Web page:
To get the word out about the new technology offered in U-Verse, Harn and his team are using some surprisingly low-tech methods of communication: home demo parties, neighborhood events, door-to-door and retail sales, and even branded ice-cream trucks featuring sweet treats and flat-screen displays.

This grassroots method is unorthodox in today’s fast-paced consumer market, but so far, they are seeing big results. “It’s a brand new technology…and there are a lot of naysayers,” said Harn. “But really it’s all about service and how you differentiate yourself.”

Harn also shared more general business advice with the students, encouraging them to find a job they love, but also to gain a variety of job experiences to continue to grow. He commented that in the 20 years since he was a student, some things have not changed at Texas A&M—most importantly, the strong Aggie work ethic is still evident.

Harn received his BBA in marketing from Texas A&M University. He also holds an MBA from Incarnate Word University in San Antonio.

Categories: Executive Speakers, Former Students

Laura Fulton ’85 wears many hats: she’s a mom, a wife, a Sunday school teacher, and also the general auditor of one of the top three chemical companies in the nation. Fulton returned to her alma mater recently to talk with students at Texas A&M University’s Mays Business School about a career in accounting and about finding a work-life balance that makes that career worthwhile.

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Laura Fulton ’85 recently spoke to Mays students about finding a balance between one’s personal and professional lives.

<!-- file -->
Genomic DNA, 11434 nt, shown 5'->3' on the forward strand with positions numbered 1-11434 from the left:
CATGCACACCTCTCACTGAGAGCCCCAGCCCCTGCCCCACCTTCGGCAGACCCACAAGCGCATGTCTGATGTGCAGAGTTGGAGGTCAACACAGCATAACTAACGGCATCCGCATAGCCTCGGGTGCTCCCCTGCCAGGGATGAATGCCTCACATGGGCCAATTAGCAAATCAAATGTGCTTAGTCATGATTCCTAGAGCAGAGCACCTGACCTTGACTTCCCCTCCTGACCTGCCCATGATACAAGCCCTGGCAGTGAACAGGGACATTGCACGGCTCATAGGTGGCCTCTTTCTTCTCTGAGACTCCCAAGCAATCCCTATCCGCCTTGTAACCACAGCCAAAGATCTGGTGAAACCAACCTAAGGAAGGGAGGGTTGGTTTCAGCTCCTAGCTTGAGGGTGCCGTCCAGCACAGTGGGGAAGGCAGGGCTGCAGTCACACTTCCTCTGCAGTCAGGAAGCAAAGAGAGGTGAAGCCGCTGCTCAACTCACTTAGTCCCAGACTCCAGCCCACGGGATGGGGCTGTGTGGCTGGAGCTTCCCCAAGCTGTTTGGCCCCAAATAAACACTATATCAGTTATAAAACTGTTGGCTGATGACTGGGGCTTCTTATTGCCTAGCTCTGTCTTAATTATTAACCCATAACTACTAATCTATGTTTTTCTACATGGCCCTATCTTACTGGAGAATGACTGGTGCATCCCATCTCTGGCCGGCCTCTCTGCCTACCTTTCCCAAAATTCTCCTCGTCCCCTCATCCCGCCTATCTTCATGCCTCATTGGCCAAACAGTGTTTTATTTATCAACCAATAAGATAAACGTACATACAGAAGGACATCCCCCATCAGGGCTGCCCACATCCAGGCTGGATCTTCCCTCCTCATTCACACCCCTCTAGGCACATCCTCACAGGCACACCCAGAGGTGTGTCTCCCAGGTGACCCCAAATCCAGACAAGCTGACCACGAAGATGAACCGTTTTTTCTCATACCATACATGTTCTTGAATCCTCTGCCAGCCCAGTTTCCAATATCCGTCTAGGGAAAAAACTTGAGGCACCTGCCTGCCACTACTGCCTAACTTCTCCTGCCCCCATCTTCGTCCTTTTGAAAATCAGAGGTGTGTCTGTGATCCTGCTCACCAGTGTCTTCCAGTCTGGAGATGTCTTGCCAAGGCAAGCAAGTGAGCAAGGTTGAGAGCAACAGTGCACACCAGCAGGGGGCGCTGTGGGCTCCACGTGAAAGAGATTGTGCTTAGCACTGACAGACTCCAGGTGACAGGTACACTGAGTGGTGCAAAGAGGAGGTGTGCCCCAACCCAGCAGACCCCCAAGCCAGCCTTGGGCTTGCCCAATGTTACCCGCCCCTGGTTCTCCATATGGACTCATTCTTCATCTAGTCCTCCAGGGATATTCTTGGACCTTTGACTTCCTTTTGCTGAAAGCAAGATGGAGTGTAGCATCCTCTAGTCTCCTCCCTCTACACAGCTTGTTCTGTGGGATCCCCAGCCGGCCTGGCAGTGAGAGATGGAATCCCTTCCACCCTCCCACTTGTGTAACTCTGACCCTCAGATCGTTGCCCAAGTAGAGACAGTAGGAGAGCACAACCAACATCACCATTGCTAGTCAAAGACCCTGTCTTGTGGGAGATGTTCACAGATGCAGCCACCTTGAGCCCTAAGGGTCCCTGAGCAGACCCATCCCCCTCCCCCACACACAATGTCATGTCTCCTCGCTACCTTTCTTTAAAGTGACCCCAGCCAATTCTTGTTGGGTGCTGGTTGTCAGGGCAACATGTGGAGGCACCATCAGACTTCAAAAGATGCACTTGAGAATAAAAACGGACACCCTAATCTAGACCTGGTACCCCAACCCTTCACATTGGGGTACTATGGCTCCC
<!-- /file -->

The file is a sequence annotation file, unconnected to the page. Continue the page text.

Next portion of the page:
Fulton spoke to an auditorium full of freshman in an introduction to business course, as well as ten Business Honors students over breakfast. To both groups, her message was the same: don’t make a big salary the number one priority that drives your career. Instead, find a job you like, with coworkers you can learn from, and a company you respect and that respects you.

“If you work hard and do your best, those opportunities will come to you, and the salary will follow,” said Fulton, who is currently the general auditor of Lyondell, a chemical company headquartered in Houston.

In the 11 years Fulton has been with the company, she has seen it grow from a $5 billion local operation, to a multinational conglomerate worth more than $20 billion, with facilities in the Americas, Europe, and Asia. Fulton manages a team of auditors in Houston and in Rotterdam, The Netherlands. She spoke about the challenges of working with employees with a different culture and a seven-hour time lag. “You’ve got to be very open-minded, and respectful of other cultures,” she said, in addition to having great communication, which she sees as the key to successful leadership. “When you have a common vision, it is possible to be very, very successful,” she said.

Fulton told how the Sarbanes-Oxley (SOX) legislation of 2002 has changed the accounting world and her job as an internal auditor. Accurate and detailed reporting was already part of the company’s procedure at Lyondell, she said, so the new regulation was not as hard to adjust to for them as it was for some other companies. Instead of a hardship, Fulton viewed SOX as a chance to shine as she set about creating and implementing a new process without disrupting the day-to-day processes that kept things running. “It was really a tremendous opportunity for me to sit down with the CEO and CFO and discuss a process created by my team that personally benefited them, giving them the understanding needed to sign the required certifications,” she said.

Prior to her time at Lyondell, Fulton spent 11 years working at Deloitte & Touche as a CPA. She serves on two Mays advisory boards: the Mays Fellows program and the Department of Accounting.

Categories: Executive Speakers, Former Students

“Public service is duty,” Chairman Donald E. Powell told a room full of Mays MBA students. “Lots of us talk about it, but few of us do it.”

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Chairman Donald E. Powell recently spoke to Mays MBA students about the important of public service for the business community.